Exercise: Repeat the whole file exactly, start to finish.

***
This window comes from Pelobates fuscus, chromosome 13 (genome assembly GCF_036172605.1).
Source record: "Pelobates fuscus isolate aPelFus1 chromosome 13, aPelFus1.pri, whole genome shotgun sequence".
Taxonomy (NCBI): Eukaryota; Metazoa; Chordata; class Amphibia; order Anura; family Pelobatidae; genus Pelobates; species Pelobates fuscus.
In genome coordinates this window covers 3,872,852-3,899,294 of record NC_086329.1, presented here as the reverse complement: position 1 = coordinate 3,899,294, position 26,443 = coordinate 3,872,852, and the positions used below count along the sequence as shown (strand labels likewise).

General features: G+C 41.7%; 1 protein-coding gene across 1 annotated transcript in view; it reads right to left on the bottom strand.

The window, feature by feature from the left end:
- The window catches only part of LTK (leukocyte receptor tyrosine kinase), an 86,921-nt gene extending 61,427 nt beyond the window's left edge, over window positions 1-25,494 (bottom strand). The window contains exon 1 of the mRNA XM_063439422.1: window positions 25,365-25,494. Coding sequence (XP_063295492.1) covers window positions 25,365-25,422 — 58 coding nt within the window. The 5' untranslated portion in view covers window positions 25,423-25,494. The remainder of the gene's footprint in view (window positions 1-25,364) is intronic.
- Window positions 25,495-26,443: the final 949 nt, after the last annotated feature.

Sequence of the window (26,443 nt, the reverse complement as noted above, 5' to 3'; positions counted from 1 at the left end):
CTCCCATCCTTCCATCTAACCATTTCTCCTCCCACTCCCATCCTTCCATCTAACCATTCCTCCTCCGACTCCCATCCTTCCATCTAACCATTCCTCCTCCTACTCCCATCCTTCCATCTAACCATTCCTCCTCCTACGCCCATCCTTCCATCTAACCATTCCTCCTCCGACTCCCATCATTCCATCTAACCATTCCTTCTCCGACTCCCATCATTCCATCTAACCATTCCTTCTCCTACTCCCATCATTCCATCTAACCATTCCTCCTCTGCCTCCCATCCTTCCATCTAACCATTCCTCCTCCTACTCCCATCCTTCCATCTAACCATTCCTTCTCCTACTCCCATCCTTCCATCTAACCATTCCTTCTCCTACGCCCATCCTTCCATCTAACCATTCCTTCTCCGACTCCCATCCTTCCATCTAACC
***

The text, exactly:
This window comes from Pelobates fuscus, chromosome 13 (genome assembly GCF_036172605.1).
Source record: "Pelobates fuscus isolate aPelFus1 chromosome 13, aPelFus1.pri, whole genome shotgun sequence".
Taxonomy (NCBI): Eukaryota; Metazoa; Chordata; class Amphibia; order Anura; family Pelobatidae; genus Pelobates; species Pelobates fuscus.
In genome coordinates this window covers 3,872,852-3,899,294 of record NC_086329.1, presented here as the reverse complement: position 1 = coordinate 3,899,294, position 26,443 = coordinate 3,872,852, and the positions used below count along the sequence as shown (strand labels likewise).

General features: G+C 41.7%; 1 protein-coding gene across 1 annotated transcript in view; it reads right to left on the bottom strand.

The window, feature by feature from the left end:
- The window catches only part of LTK (leukocyte receptor tyrosine kinase), an 86,921-nt gene extending 61,427 nt beyond the window's left edge, over window positions 1-25,494 (bottom strand). The window contains exon 1 of the mRNA XM_063439422.1: window positions 25,365-25,494. Coding sequence (XP_063295492.1) covers window positions 25,365-25,422 — 58 coding nt within the window. The 5' untranslated portion in view covers window positions 25,423-25,494. The remainder of the gene's footprint in view (window positions 1-25,364) is intronic.
- Window positions 25,495-26,443: the final 949 nt, after the last annotated feature.

Sequence of the window (26,443 nt, the reverse complement as noted above, 5' to 3'; positions counted from 1 at the left end):
CTCCCATCCTTCCATCTAACCATTTCTCCTCCCACTCCCATCCTTCCATCTAACCATTCCTCCTCCGACTCCCATCCTTCCATCTAACCATTCCTCCTCCTACTCCCATCCTTCCATCTAACCATTCCTCCTCCTACGCCCATCCTTCCATCTAACCATTCCTCCTCCGACTCCCATCATTCCATCTAACCATTCCTTCTCCGACTCCCATCATTCCATCTAACCATTCCTTCTCCTACTCCCATCATTCCATCTAACCATTCCTCCTCTGCCTCCCATCCTTCCATCTAACCATTCCTCCTCCTACTCCCATCCTTCCATCTAACCATTCCTTCTCCTACTCCCATCCTTCCATCTAACCATTCCTTCTCCTACGCCCATCCTTCCATCTAACCATTCCTTCTCCGACTCCCATCCTTCCATCTAACC